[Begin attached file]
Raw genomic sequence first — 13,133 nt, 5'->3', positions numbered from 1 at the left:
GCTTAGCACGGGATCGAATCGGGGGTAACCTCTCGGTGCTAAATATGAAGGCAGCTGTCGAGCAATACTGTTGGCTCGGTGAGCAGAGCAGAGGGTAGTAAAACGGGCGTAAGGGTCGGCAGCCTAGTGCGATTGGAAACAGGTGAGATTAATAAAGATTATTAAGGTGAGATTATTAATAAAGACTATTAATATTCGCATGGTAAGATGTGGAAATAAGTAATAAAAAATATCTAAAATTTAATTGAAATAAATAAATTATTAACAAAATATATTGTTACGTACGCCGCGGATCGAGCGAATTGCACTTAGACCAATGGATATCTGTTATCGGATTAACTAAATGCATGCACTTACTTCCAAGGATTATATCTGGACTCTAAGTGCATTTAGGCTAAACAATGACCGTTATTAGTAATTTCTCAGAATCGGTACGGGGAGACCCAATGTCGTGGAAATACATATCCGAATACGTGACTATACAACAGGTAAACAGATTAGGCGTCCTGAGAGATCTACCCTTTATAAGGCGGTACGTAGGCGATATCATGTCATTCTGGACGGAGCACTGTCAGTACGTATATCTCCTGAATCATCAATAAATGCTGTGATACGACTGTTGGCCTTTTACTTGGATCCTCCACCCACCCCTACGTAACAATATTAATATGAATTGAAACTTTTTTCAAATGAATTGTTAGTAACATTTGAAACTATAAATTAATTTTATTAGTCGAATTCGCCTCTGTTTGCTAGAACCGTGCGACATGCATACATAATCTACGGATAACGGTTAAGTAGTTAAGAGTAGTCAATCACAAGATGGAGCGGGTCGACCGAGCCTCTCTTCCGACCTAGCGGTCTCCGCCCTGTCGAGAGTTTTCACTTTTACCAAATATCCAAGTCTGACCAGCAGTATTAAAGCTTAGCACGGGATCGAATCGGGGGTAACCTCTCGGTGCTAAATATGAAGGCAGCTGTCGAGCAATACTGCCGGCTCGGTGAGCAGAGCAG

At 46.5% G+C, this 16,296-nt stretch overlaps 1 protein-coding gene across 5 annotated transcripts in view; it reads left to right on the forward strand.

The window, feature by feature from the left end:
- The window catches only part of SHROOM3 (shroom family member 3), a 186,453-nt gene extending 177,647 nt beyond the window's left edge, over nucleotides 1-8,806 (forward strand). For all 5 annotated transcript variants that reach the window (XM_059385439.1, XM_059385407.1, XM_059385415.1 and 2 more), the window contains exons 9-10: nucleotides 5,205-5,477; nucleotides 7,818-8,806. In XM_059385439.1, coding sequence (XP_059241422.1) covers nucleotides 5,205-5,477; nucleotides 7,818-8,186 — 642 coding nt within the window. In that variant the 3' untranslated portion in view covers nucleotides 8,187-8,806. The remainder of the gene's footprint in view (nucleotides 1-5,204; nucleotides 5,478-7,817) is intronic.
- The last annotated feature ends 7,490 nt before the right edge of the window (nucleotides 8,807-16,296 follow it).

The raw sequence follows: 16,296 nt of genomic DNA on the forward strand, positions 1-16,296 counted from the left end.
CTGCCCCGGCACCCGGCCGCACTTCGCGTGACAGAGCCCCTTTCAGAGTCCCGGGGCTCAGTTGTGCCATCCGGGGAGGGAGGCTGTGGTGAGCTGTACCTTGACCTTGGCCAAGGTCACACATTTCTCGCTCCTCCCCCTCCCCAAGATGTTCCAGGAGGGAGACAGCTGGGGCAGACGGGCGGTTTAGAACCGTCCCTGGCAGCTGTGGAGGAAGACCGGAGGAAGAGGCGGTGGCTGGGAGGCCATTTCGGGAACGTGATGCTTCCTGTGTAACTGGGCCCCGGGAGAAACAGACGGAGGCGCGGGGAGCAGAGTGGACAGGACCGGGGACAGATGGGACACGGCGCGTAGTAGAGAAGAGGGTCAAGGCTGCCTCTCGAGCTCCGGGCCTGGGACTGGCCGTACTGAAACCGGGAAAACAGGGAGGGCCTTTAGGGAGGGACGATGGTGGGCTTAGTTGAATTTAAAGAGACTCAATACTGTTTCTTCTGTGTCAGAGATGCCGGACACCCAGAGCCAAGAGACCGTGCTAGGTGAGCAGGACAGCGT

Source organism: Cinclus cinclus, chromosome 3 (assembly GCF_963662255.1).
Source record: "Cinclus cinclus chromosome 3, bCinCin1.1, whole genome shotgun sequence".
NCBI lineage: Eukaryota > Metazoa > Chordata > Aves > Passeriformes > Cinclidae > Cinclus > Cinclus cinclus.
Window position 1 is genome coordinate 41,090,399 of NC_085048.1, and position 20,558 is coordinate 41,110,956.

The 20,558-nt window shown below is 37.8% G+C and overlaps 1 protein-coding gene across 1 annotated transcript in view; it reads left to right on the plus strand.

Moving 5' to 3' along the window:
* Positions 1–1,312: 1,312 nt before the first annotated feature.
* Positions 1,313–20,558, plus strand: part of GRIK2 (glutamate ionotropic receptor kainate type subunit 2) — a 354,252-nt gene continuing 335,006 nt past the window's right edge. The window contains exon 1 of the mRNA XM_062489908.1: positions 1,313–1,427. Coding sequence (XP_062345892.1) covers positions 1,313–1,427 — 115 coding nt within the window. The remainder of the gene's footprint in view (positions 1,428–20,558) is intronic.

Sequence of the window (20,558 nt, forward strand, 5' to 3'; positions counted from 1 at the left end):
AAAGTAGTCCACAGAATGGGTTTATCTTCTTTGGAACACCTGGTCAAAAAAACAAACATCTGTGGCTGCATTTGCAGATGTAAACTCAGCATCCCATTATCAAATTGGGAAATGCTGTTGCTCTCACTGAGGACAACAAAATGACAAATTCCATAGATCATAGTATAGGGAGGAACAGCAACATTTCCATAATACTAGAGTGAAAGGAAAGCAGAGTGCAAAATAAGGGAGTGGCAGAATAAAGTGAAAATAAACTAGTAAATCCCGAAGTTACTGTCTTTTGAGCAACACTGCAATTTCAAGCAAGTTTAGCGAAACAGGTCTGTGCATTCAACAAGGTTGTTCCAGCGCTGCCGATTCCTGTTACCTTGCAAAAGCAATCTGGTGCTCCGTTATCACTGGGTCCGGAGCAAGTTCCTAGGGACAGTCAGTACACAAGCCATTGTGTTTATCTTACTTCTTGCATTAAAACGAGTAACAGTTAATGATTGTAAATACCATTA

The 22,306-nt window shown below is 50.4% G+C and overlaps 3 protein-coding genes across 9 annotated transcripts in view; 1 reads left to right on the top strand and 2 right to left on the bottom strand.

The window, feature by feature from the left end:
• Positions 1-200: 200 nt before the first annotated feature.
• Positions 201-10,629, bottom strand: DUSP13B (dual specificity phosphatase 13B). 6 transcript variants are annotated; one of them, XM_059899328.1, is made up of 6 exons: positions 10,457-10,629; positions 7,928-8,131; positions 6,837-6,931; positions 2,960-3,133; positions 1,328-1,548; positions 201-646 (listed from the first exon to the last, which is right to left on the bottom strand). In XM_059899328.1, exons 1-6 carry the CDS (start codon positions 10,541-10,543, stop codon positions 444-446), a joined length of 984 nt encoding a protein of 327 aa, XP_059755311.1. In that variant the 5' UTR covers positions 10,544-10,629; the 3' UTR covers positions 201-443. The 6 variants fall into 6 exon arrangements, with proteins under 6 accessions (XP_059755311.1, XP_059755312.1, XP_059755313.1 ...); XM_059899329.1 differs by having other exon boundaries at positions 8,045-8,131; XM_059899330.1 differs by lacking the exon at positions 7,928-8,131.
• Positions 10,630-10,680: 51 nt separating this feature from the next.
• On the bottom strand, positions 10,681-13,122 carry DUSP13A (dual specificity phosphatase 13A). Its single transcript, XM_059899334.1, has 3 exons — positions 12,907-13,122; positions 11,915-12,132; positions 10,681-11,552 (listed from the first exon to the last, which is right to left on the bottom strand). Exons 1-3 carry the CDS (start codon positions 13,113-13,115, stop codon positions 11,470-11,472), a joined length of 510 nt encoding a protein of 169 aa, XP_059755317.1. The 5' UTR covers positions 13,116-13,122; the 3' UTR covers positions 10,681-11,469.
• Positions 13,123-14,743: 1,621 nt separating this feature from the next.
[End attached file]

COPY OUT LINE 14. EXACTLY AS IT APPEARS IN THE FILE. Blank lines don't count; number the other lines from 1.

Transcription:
Moving 5' to 3' along the window: